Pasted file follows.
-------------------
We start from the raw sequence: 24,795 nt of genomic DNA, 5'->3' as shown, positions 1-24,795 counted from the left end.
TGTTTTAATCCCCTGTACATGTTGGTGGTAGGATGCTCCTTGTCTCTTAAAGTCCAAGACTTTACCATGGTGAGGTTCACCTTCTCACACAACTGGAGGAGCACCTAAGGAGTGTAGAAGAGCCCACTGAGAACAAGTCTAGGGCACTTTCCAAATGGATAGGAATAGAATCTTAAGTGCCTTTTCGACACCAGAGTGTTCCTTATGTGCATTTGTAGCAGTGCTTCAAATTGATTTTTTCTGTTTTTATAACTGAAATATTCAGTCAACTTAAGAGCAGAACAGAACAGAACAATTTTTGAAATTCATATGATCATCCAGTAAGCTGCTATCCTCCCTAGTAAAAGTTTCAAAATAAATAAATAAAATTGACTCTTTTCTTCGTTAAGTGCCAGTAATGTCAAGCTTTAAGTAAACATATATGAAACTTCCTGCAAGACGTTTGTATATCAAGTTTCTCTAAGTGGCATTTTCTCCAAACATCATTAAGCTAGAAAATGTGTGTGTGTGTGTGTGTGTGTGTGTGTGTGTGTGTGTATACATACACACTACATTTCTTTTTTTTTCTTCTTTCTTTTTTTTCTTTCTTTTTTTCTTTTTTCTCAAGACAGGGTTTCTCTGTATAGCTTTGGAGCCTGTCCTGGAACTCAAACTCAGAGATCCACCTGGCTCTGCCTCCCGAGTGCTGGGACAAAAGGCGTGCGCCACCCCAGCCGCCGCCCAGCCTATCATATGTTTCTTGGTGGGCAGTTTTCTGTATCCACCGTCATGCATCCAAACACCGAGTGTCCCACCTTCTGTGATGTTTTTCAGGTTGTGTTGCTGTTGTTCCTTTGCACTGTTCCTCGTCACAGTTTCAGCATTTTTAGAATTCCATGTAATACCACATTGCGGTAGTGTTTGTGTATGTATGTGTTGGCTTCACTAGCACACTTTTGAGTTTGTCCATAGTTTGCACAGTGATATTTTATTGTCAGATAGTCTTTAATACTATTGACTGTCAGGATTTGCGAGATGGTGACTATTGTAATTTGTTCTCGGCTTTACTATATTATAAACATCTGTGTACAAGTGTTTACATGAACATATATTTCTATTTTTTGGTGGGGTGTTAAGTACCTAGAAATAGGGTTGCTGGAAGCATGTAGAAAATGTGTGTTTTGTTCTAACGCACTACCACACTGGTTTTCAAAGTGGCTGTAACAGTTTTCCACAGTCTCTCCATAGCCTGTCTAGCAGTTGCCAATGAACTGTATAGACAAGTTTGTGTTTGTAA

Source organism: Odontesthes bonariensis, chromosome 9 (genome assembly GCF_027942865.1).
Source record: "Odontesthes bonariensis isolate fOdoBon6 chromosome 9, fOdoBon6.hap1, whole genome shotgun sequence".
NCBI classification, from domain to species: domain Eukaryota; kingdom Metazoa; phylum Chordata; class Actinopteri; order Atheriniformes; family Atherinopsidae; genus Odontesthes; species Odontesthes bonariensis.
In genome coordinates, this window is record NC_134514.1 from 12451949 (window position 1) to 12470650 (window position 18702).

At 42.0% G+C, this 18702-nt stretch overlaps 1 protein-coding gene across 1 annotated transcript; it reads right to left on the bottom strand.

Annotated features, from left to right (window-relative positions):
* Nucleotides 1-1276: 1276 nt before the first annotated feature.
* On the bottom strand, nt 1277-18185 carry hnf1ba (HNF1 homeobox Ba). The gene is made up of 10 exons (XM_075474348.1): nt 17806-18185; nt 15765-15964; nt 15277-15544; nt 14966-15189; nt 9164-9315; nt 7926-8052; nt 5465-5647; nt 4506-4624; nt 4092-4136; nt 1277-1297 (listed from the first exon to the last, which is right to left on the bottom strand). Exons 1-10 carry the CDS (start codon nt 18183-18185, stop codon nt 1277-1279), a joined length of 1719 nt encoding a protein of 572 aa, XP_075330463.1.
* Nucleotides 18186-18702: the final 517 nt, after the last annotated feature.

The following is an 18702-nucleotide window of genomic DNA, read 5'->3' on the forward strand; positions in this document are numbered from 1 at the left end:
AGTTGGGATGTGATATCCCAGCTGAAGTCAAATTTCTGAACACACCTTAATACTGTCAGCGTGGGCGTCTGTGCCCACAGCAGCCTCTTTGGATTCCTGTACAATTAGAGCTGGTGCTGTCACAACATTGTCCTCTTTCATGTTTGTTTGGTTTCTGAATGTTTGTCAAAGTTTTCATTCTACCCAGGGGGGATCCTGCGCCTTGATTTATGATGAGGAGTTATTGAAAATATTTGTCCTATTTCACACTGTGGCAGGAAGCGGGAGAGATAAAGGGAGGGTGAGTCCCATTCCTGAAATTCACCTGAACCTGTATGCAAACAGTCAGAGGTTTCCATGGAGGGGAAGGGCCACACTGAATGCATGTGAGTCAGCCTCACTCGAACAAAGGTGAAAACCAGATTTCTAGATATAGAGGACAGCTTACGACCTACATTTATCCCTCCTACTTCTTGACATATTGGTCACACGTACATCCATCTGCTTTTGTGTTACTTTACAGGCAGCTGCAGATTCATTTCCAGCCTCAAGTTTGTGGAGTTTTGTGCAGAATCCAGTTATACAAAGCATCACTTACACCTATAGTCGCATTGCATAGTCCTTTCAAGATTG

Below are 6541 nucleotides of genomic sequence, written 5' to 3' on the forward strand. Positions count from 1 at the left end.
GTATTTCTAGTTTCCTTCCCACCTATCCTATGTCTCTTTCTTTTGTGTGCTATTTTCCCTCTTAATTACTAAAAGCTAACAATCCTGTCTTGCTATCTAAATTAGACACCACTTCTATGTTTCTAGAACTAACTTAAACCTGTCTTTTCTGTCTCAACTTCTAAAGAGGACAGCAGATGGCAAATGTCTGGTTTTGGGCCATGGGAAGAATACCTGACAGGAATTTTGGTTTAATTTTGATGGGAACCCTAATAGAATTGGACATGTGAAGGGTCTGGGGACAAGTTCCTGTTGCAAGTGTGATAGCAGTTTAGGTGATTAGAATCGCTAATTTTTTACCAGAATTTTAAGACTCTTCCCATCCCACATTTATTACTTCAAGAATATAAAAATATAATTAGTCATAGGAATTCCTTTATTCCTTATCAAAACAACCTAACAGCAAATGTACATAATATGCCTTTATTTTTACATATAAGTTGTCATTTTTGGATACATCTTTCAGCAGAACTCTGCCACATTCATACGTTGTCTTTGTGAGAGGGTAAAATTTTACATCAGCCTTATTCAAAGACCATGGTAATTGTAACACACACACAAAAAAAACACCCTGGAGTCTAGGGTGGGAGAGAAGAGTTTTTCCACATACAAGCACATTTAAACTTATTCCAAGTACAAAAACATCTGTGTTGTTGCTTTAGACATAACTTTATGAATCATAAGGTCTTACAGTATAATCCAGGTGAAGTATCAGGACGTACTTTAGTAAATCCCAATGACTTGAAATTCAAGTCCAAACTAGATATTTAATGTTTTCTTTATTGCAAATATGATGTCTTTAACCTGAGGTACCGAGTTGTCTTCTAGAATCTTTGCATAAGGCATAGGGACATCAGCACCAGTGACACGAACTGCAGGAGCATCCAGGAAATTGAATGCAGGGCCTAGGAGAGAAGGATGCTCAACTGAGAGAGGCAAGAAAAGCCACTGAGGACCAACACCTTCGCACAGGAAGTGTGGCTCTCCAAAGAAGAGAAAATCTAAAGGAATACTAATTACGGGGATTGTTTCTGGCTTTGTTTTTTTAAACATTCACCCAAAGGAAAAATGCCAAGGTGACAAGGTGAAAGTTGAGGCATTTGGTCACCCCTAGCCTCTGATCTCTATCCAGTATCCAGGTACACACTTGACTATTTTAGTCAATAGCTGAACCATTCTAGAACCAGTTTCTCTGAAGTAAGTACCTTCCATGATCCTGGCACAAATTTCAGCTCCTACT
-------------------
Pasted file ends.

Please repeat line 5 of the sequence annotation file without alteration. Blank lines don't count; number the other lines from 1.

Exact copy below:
NCBI classification, from domain to species: domain Eukaryota; kingdom Metazoa; phylum Chordata; class Actinopteri; order Atheriniformes; family Atherinopsidae; genus Odontesthes; species Odontesthes bonariensis.